Also: this really allows true inspiration to strike, and for you to record the gist of said inspiration, and then to move on to another idea very rapidly. Since you may have several very good ideas in quick succession, often times related to one another in ways that your brain unexpectedly connects.
If you're doing your writing offline, as suggested in the previous step, consider doing all of the research later when you get online! You can generally formulate the main ideas of an article and then fill in the specific facts later. Don't stop to do specific research on a particular fact and lose all of the momentum you likely have build up previously. Do the research later when you get online!
Use these article tricks
I'm all for high quality content, and I think that every article you write, ever, should always be about having a great idea and then explaining it to people. However, sometimes you need a little bit of inspiration, and I found out long ago (while in art school in college, in fact) that sometimes your best ideas come when you start out with very specific constraints (the art school example might be a monochromatic painting with a tree in it; check out the great ideas your brain is already cycling through!).
Five quick ways you can come up with ideas that will be really useful to people (and entertaining and interesting to boot):
- Write about something that was bothering you, but either you fixed or someone else fixed for you (how was the problem solved? This is one of the basic human desires- to solve problems and to find out how they're solved).
- Every picture tells a story. Start with a great photograph you've taken, and form an article around that image.
- Review an amazing, life changing book you've read recently! I've had new thought paradigms arise nearly every month thanks to various different books I've read, and I love sharing these game-changing ideas with everyone whenever possible.
- Talk about your own personal writing story. What made you want to write? Are there others out there with the same struggles as you? Maybe that's interesting.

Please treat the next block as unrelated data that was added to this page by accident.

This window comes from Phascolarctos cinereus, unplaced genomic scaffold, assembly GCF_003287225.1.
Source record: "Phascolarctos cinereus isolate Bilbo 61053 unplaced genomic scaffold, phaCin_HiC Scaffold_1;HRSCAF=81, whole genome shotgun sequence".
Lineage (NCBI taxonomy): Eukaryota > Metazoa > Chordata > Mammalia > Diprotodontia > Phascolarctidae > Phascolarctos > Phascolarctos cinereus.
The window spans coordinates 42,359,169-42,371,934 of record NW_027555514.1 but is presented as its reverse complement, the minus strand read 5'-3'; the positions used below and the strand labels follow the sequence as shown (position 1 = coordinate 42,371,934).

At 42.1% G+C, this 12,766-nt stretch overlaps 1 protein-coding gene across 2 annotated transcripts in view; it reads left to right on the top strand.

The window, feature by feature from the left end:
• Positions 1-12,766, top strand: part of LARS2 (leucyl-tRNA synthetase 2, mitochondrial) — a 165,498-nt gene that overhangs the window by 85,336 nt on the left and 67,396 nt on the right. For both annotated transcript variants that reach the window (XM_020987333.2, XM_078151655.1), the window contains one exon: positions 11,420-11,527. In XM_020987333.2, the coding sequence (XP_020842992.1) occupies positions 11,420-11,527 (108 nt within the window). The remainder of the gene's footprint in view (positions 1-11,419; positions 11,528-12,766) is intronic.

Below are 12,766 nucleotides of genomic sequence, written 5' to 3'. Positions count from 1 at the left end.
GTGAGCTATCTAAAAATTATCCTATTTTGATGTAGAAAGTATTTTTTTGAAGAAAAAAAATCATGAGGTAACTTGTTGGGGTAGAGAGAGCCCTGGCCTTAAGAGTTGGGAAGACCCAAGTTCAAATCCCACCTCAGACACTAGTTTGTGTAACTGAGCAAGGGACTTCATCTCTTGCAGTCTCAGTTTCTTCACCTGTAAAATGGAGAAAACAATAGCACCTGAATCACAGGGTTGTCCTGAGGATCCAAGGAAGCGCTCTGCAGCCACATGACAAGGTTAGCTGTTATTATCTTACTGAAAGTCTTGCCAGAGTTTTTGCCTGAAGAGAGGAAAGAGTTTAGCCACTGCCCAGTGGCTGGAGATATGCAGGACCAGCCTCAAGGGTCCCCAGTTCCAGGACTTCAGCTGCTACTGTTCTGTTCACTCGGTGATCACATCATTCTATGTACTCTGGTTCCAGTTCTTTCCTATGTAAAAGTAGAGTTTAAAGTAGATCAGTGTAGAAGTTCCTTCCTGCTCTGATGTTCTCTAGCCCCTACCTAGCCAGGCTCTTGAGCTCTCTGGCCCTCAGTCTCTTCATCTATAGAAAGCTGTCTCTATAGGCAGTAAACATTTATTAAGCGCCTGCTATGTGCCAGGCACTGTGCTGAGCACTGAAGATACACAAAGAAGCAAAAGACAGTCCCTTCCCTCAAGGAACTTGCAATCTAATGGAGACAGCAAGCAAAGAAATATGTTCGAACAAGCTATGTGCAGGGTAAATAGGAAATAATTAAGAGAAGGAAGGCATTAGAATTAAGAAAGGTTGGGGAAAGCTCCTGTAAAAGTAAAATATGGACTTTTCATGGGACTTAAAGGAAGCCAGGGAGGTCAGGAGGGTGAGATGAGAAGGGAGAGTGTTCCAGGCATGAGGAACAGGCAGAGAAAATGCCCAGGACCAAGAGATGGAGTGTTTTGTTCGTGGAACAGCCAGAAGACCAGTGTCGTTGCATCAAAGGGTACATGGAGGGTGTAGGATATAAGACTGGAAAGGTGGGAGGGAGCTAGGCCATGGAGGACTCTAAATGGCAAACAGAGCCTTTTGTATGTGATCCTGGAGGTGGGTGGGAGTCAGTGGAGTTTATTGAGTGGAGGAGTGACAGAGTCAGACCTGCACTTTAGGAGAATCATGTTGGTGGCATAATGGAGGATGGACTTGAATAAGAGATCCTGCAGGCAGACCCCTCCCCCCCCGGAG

- Make a list. It could be "five things I know how to do better than you" or "seven ways to improve your TV reception with a 'rabbit ears' antenna", but whatever it is, you're an expert in something, and people love lists.
Seem counterintuitive? My own personal experience has shown that some of my best ideas for articles can come from the least expected times, including when my thinking is completely distracted (I’m focusing all of my energy on solving another problem and just a tiny bit of my mind starts to wander), and when I am about to fall asleep.
Sometimes I'll actually just go wash the dishes. This rather mundane, routine action allows my mind to wander freely. Other times I'll walk one of our foster dogs while listening to an audio book. The change of mental scenery, as I like to think of it, allows my brain to tackle a problem with the back of my mind, or my subconscious, which comes about things in a sneaky sort of way that my conscious mind might not be capable of doing.
Change your scenery, physically or mentally, and see what you can come up with.
Ultimately, life is all about balance, so not writing right this particular second might be an extremely useful tool, because your brain has a funny way of hitting its own “reset button” periodically. Inspiration often comes in short, intense bursts. Use these short bursts of amazing thinking power to the best of your ability by following these tips:
- Isolate yourself physically
- Isolate yourself from the internet
- Jot down fragments, and fill them in later
- Use "dirty tricks" to get started
- Distract yourself
If you're able to use these tips to get started or finish more articles, let me know! You may have found other things that work better for you as well, and I'd love to hear about that. I'm off to write more articles myself now!